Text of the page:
A myriad of new 'alternative' worship and outreach events have sprung up all over Britain. In our new series Karl Allison and Francis Blight will be journeying the length of Britain to report on the good, and not so good, initiatives aiming at wrenching Christianity into the 90s.

Bojanglez Night Club, Guildford, Surrey
Meet 8 or 9 times a year
Next one 20th June with The Wades, Oxford Circus, 8.00pm

It's 8pm on a Sunday night in Guildford and a queue of teenagers starts to form outside Bojanglez nightclub. Pretty soon the line stretches around the corner and out of site. Inside, a group of Christians are putting finishing touches to their magazine-style presentation that's drawing around 600 young people each month. Welcome to an initiative called The Warehouse.

The venue is certainly impressive and The Warehouse team appear to have been given complete freedom in its use. The dance floor is superbly lit and the bar is manned by young volunteers serving non-alcoholic drinks.

"The main aim of The Warehouse", explains chief organiser Ian Nicholson, is to be a bridge building event for Christians to bring their friends. An evening does not include preaching or worship but it is very positive about Christianity and includes video reports, interviews and thought-provoking items sandwiched between live bands, dance music, videos and anything from juggling to sumo wrestling!"

The night I went featured some joyful moshing to the music of The Pink Dandelions and the theme of addiction was presented by way of an interview with a former addict (now saved!) and some hard-hitting MTV features. Previously featured in the live slots have been Funky Beehive, Eden Burning, Brussel (RIP), Powerhouse, Meekness and K. Coming up later this year are The Wades, Chain Gang and The Electrics.

The Warehouse stands as a great example of how to present British CCM, but also demonstrates what can happen when young people are given a little bit of power within the church. Ian explains: "Most of the creative ideas are from young people and they are excited about it partly because they own it and have a say in the content. The wrinklies are outvoted! We have also worked hard to avoid the project being overtly identified with one church. It is, and is perceived to be, a genuine cross church event."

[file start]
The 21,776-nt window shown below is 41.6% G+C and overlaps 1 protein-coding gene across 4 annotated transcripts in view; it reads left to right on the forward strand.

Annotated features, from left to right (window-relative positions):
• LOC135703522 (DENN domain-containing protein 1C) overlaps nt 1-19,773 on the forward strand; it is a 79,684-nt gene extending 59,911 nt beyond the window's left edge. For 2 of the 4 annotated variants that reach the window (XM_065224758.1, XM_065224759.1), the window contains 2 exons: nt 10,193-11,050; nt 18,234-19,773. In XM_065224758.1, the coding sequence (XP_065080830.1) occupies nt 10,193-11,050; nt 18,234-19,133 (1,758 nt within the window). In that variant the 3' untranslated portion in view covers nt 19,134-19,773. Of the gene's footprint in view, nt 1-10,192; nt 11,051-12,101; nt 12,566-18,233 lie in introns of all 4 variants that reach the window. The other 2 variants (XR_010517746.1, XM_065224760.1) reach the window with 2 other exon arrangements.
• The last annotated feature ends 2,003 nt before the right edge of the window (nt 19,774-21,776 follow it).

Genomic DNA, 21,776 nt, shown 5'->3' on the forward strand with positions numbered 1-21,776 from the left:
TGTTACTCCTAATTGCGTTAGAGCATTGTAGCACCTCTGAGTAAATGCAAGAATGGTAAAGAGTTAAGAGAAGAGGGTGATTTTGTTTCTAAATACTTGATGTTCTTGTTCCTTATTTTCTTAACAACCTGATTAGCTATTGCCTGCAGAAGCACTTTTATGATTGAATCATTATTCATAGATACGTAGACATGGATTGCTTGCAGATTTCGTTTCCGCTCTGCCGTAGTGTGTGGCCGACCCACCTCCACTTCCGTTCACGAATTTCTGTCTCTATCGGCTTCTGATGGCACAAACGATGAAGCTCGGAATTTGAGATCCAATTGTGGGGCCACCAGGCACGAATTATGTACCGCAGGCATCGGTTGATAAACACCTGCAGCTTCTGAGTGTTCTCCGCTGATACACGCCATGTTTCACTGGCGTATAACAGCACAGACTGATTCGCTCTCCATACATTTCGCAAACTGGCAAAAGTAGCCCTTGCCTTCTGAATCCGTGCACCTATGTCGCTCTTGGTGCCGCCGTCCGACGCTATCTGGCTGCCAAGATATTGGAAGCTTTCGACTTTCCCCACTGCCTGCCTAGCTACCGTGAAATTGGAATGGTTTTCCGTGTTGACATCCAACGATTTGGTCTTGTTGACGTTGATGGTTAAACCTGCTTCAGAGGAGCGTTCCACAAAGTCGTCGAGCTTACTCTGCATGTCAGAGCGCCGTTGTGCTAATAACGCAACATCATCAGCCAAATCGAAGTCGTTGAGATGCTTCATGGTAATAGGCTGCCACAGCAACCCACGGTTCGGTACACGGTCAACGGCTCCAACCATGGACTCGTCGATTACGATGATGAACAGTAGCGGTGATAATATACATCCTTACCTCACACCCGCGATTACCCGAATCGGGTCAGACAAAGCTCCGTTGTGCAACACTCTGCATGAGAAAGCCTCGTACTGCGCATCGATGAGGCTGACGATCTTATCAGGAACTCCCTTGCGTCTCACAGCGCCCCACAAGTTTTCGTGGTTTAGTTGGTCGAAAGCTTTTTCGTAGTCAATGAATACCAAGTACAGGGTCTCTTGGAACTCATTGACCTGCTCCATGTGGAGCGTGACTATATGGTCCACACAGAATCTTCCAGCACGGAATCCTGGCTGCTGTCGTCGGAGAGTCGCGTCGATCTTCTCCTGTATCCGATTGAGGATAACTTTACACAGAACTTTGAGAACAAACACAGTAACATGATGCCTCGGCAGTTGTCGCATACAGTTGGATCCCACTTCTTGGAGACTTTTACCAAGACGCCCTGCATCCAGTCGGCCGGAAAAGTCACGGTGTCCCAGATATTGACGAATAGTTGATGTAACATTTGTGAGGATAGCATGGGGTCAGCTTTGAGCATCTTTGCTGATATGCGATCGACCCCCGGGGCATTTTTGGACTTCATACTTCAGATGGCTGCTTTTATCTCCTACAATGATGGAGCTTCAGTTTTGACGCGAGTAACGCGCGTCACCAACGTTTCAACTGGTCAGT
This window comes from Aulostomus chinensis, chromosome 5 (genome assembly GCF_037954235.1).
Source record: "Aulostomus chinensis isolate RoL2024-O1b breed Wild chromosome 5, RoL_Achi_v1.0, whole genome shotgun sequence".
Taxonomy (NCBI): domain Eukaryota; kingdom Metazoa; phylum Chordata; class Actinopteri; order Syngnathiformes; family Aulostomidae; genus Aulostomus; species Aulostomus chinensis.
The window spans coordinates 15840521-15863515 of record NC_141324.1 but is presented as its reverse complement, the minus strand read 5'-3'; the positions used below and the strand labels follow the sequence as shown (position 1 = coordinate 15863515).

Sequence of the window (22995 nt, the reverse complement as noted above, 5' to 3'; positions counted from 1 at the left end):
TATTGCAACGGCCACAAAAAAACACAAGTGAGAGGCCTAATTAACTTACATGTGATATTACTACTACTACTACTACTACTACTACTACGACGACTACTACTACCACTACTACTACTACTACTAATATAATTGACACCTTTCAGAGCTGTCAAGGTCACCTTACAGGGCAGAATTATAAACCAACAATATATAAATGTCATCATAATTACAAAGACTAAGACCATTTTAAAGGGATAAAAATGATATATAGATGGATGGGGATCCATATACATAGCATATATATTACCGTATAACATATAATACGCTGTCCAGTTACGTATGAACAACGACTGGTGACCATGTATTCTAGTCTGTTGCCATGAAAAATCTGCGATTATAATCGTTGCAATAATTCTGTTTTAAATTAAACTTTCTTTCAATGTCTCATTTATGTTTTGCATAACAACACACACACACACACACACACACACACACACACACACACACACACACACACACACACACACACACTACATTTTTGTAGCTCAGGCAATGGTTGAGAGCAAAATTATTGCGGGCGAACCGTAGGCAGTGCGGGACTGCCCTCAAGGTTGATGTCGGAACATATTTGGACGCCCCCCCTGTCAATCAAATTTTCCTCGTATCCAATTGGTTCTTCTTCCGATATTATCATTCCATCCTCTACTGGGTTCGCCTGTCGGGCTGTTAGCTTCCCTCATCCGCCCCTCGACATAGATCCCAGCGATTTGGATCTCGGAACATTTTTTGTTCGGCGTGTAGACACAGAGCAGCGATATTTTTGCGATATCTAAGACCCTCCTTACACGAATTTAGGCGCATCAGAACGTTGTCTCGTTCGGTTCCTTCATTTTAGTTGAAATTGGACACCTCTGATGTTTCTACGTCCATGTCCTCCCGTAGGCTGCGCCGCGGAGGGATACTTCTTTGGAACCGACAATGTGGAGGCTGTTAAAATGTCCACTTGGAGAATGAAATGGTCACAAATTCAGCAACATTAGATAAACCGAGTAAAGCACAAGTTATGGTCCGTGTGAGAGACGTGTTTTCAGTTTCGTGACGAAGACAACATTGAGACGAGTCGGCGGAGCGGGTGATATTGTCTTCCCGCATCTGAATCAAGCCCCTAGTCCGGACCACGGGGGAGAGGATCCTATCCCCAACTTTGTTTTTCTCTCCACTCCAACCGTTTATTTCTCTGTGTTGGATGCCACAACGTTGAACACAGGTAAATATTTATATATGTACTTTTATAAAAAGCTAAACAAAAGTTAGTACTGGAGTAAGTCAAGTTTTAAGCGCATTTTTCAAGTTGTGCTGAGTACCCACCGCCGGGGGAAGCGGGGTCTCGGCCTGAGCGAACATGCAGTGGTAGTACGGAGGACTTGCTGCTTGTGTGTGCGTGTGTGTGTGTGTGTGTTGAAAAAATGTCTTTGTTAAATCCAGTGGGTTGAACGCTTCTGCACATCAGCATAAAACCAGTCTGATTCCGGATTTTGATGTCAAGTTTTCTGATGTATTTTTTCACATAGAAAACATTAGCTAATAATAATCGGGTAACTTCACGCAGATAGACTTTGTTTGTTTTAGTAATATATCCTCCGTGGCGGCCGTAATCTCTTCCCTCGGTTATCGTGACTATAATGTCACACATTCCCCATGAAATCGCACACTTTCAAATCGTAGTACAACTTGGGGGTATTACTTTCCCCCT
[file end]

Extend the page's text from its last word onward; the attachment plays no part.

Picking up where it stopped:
The organisers feel that The Warehouse has been successful so far but that there's more to come. The proportion of unchurched young people attending is reckoned to be as high as 25 per cent and says Ian, "The next stage is evangelism and discipleship. We plan to establish Warehouse discussion groups in local schools. The Warehouse is part of a long term strategy and commitment to young people in the area. The groundwork done over the last year or so is now creating some exciting possibilities. It's encouraging to have an opportunity to build bridges and break out of the Christian ghetto."

Kensington Temple, Kensington Park Road, Notting Hill Gate, London
Meet every Sunday, 9.00pm

Kensington Temple is, of course, THE growing church and is today possibly the largest church in Britain. Their services are Spirit-driven celebrations, flowing from a genuinely creative approach to worship and an unparalleled commitment to the arts. So when I heard KT were running a series of 9pm services I assumed that this would be a distinctly superior alternative event. True their publicity does not actually use the 'a' word, but there's no doubting their intentions!

The night I went the service began with a time of worship led by a six-piece band. The sound was poor, the drums weren't miked, the songs were average and the leader spent large chunks of time with his back to the congregation. We sat in rows of chairs, with nothing to focus on (no projection, no pictures) except this worship leader who really wasn't sure if he was leading others in worship or performing in the style of an early 80s Simon LeBon. The band provided a limp accompaniment to songs such as "Blessed Be The Name Of The Lord" (very radical) and then we all sat down again.

There then followed ten minutes of announcements and, believe it or not, the offering.

Apparently this led into a time of teaching on sex-before-marriage. But I can't comment on that. By that time, my friends and I were in McDonalds. You'll have gathered that I didn't like 'Late On Sunday' very much. One of my companions described it as "Christians just trying to be different for the sake of it" and I think he summed it up very well. For different, read less thought-out, less organized, less rehearsed and less resourced than the other services in the same church.

Too much of what we all understand as 'church' has been retained to make it a truly viable alternative. It's hard to see who 'Late On Sunday' will appeal to. The crowd of around 100 were mostly thirty-somethings who gave the impression of already belonging to Kensington Temple. Some very serious thought needs to be put in before this service will reach out to anyone else.

Whatever else a new service may or may not be, I think there might be two irreducibles. Firstly, it should be experimental to some degree, and secondly it has to be something you could take your non-Christian friends to without any embarrassment. This service failed in both respects. A church as well resourced as Kensington Temple really should be able to do something better than 'Late On Sunday'.